The method includes steps of, (1) providing a stable, initial optical ring-down cavity; (2) delivering a square-wave modulated cw laser beam emitted from a semiconductor laser into the initial optical ring-down cavity; (3) detecting the temporal signal of the intensity of the laser beam exiting the initial cavity immediately after switching off the output beam of said semiconductor laser at the negative step of the square-wave modulation signal; (4) determining the initial-cavity decay time; (5) inserting a test planar mirror into said initial-cavity to construct a testing cavity; (6) detecting again the temporal signal of the intensity of the laser beam exiting the cavity and determining the testing-cavity decay time; (7) calculating the high reflectivity of the test planar mirror.

The features will become apparent from the detailed description of the invention that follows. This description is accompanied by a set of drawing figures. It is to be understood that both the foregoing general description and the following detailed description are exemplary, but are not restrictive, of the invention.

BRIEF DESCRIPTION OF THE DRAWINGS

FIG. 1 is a schematic view of an exemplary apparatus of the present invention;

FIG. 2 illustrates schematically the frequency-selective transmission spectrum of an optical ring-down cavity, consisting of a pair of cavity mirrors with reflectivity of 99.9%;

FIG. 3A illustrates an exemplary square-wave signal of the present invention for modulating the drive voltage of the semiconductor laser and as a reference signal for triggering the data-acquisition card to record the exponential-decay ring-down signal;

FIG. 3B illustrates an exemplary cavity output signal obtained based on the exemplary apparatus of the present invention;

FIG. 4A depicts the negative step of an exemplary square-wave signal of the present invention.

FIG. 4B depicts an exemplary exponential-decay ring-down signal immediately after switching off the semiconductor laser at the negative step of the square-wave signal according to the exemplary initial ring-down cavity of the present invention.

FIG. 5A is a graph depicting the negative step of another square-wave signal of the present invention.

FIG. 5B is a graph depicting an exemplary exponential-decay ring-down signal immediately after switching off the semiconductor laser at the negative step of another square-wave signal according to the exemplary testing ring-down cavity of the present invention.

DETAILED DESCRIPTION OF THE INVENTION

FIG. 1 illustrates an exemplary embodiment of the present invention. As shown in FIG. 1, a square-wave electric signal 102 is generated from a function generation card 101 and used to modulate the drive voltage of a broad-band (with spectral width above 0.001 nm but less than 10 nm), continuous-wave semiconductor laser 103. A laser beam 104, whose intensity is thus square-wave modulated, is emitted from the semiconductor laser 103. In case the laser beam 104 is visually invisible, a visible beam module 120 is employed for convenience of alignment of the optical arrangement. In this module, a visible light beam 122, generated from a visible light source 121, is adjusted by a reflective mirror 123 and a dichromatic beam splitter 124 to be coaxial with the laser beam 104, making it convenient to precisely adjust the optical components in the optical path of laser beam 104. The combined beam 105 is transmitted through a spatial filter 106, comprising two lenses and a small pinhole, for filtering the higher-order transverse modes of laser 103 and adjusting the position of the beam waist of the laser beam 104. The spatial filter 106 is not of necessity as long as the divergent angle of the laser beam 104 is small so that the laser beam can be totally coupled into the ring-down cavity 130 without significant diffraction loss. The combined beam 105 is deflected by a reflective mirror 107 in order to optimize the volume of the apparatus to make the apparatus more compact. The deflection angle 108 can be changed according to the actual condition.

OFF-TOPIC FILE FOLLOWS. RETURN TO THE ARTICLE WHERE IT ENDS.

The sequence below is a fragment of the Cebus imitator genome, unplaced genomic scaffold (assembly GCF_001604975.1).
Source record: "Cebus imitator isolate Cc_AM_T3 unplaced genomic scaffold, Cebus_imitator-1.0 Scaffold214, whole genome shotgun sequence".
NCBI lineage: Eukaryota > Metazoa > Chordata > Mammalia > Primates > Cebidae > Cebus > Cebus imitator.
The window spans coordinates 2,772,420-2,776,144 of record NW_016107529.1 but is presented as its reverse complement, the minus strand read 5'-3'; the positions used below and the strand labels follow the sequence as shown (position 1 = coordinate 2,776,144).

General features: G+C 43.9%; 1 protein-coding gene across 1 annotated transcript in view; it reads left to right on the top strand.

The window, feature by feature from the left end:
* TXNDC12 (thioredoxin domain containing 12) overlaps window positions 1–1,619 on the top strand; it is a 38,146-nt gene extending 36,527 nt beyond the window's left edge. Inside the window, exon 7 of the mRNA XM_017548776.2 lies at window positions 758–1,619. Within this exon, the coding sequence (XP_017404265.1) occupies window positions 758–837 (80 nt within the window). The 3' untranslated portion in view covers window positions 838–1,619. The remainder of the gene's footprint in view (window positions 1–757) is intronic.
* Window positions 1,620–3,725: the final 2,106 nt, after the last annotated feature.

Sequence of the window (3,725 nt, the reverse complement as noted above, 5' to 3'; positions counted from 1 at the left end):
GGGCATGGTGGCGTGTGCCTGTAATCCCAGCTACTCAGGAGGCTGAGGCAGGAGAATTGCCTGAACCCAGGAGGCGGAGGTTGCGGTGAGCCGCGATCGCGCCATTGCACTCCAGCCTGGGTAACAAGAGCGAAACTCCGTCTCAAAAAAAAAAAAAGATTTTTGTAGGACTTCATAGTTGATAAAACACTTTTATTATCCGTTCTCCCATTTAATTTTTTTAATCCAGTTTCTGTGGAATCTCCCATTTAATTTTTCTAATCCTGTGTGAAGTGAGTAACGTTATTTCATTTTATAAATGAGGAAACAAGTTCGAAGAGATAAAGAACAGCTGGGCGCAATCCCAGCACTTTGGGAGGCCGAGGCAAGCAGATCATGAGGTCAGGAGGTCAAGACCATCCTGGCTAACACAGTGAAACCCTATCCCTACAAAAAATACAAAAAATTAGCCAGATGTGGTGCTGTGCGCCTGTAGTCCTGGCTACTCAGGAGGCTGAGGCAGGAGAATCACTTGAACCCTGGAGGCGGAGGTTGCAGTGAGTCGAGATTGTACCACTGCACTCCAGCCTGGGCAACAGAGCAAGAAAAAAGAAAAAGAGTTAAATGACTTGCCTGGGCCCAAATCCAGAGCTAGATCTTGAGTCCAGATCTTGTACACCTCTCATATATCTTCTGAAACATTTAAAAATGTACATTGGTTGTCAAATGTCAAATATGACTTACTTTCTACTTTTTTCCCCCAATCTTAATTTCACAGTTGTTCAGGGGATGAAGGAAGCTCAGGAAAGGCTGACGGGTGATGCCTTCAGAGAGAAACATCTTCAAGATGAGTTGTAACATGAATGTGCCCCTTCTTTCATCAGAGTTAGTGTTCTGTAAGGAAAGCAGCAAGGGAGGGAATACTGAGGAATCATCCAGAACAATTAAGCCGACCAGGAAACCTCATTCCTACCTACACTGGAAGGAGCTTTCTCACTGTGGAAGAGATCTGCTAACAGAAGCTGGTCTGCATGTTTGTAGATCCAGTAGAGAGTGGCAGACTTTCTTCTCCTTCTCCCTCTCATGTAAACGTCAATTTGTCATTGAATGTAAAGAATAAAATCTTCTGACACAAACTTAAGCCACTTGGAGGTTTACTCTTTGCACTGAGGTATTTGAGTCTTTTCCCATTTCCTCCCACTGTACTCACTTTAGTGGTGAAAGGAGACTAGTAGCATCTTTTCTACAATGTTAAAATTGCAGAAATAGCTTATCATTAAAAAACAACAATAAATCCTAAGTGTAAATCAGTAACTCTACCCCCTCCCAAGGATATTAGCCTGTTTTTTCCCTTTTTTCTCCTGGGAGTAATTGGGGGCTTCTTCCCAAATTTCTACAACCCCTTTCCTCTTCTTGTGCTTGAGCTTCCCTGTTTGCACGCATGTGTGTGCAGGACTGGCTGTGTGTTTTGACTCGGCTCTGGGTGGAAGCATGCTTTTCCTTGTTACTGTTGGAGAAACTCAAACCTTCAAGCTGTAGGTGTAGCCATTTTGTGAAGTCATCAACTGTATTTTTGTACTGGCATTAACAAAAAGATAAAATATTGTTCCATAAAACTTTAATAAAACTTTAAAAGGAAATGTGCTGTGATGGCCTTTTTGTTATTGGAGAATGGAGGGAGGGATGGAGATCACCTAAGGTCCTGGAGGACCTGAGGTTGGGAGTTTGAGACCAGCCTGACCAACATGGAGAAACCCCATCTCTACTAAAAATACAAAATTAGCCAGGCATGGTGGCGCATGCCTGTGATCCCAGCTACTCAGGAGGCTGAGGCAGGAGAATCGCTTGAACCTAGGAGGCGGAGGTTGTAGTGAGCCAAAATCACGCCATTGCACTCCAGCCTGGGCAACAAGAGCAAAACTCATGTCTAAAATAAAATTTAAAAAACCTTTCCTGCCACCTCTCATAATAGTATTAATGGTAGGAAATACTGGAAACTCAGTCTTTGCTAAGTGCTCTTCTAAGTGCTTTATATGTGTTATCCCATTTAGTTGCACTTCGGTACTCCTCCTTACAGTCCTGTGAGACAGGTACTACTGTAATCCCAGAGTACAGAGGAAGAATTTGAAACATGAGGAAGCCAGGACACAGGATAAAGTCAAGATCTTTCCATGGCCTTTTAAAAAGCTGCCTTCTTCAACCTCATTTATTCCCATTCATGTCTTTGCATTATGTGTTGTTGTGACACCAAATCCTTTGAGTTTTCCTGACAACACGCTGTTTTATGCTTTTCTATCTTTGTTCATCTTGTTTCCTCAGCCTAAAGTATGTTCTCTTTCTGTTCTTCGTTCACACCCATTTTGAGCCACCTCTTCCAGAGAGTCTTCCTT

The deflected laser beam 109 is obliquely incident on the highly reflective planar mirror 131 and coupled into the initial ring-down cavity 130, which comprises first plano-concave cavity mirror 132, second plano-concave cavity mirror 133 and the planar mirror 131. The concave surfaces of the cavity mirrors, 132 and 133, are coated with highly reflective thin films to improve their reflectivity and to decrease the total cavity losses. The initial ring-down cavity 130 is an optically-stable cavity, which is defined by 0<(1-L/ρ1)(1-L/ρ2)<1, with L the cavity length along the optical axis of the cavity 130. ρ1 and ρ2 are the radii of curvature of the concave surfaces of the two cavity mirrors, 132 and 133, respectively. The planar mirror 131 and first cavity mirror 132 construct a short arm of the initial cavity 130, while the planar mirror 131 and second cavity mirror 133 construct a long arm. The angle 134 between two arms of the initial cavity 130 is between about 3° and 150°, at which the planar mirror 131 should be highly reflective. The laser beam 135 includes the direct reflection of the laser beam 109 from the surface of the planar mirror 131 and the frequency-selective transmission from the cavity 130. The frequency-selectively transmitted laser beam is perpendicular to the second concave cavity mirror 133. In order to avoid the scattering effect, the laser beam 135 is eliminated by an optical absorber 136.